MARITIME TRADE

Mombasa port cargo volumes rise as global trade picks up

KPA handled a total of 23.9 million tonnes of cargo in eight months to August.

In Summary

•Last year, the port recorded a total cargo throughput of 34.12 million tonnes down from 34.44 million tonnes in 2019.

•Meanwhile, construction of Phase II of the Second Container Terminal is 88 per cent complete.

Containers at the Port of Mombasa's Second Container Terminal/
Containers at the Port of Mombasa's Second Container Terminal/
Image: CHARLES MGHENYI

Cargo volumes at the Mombasa port hare rising after a slow down last year, occasioned by the Covid-19 pandemic that disrupted international trade.

Between January and August, Kenya Ports Authority (KPA) handled a total of 23.9 million tonnes of cargo, compared to 22.1 million tonnes handled in a similar period last year.

This is an increase of 1.79 million tonnes marking an 8.1 per cent growth, with volumes expected to grow as global trade picks up.

Last year, the port recorded a total cargo throughput of 34.12 million tonnes down from 34.44 million tonnes in 2019, a marginal decline of 0.9 per cent.

Container traffic declined by four per cent registering 1.360 million TEUs in 2020 compared to 1.42 million TEUs achieved in 2019, while transshipment traffic dropped by 16.9 per cent, KPA official data indicates.

According to a report by the United Nations Conference on Trade and Development (UNCTAD), on the impact of Covid-19 on maritime transport, ship calls around the globe dropped by 8.7 per cent in the the first 24 weeks of 2020, down from 1.1 million calls recorded during the first 24 weeks of 2019.

“For the first time in a decade, the Port of Mombasa recorded a decrease in the total volumes of cargo handled in 2020 since the 2010 economic recession,” acting managing director John Mwangemi noted.

Best performing ports in the world, such as China’s Port of Shanghai also recorded a slump in performance during the year.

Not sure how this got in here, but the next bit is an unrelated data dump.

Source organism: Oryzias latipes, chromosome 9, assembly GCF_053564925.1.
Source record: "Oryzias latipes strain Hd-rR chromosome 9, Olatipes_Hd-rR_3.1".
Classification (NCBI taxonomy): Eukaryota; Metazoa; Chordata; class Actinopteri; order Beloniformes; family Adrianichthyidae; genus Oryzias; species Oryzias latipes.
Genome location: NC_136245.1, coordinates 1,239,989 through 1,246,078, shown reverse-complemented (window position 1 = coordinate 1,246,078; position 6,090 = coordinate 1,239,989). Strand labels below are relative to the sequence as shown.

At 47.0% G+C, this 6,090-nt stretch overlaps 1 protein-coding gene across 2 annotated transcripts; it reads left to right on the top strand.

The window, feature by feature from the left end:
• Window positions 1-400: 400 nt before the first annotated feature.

“Although the pandemic is still here with us, we have made great strides in coming up with solutions to minimise its impact and hopefully vanquish it altogether,” Mwangemi said in a statement.

KPA has adjusted its conventional business processes and embraced online cargo clearance processes and payments for port charges, thus reducing physical interpersonal contact and paper handling.

Meanwhile, construction of Phase II of the Second Container Terminal is 88 per cent complete, management said.

The Sh32billion project being undertaken by Japan's Toyo Construction Company commenced in September 2018, and is expected to be delivered by the end of 2021.

It is an extension to the first phase (Phase one of the Second Container Terminal), built on a Sh26 billion loan from Japan, and commissioned in April 2016.

It involved reclaiming of a sea area of about 50 acres, a project that created 550,000 Twenty-Foot Equivalent Unit (TEUs) capacity with two new berth.

The second phase will bring an additional capacity of 450,000 TEUs, a much needed space at the port which is envisioned to handle approximately 1.732 million TEUs up from the current 1.42 million TEUs by 2023.

It is estimated the port will handle 47 million tonnes in the next ten years, from the current 30 million tonnes and eventually 111 million tonnes by 2047.

KPA is also keen on growing business at the newly commissioned Lamu Port which has so far attracted eight vessels, with transshipment cargo being the key load.

Transshipment is the unloading of goods from one ship and its loading into another to complete a journey to a further destination.

The newly revamped Kisumu Port has also brought a significant increase in trade with more cargo ships calling the port to deliver cargo to Port Bell in Uganda and Mwanza in Tanzania.

“We are also implementing other various projects including the development of a truck marshalling yard at the Nairobi ICD and Mombasa in partnership with private investors,” Mwangemi said.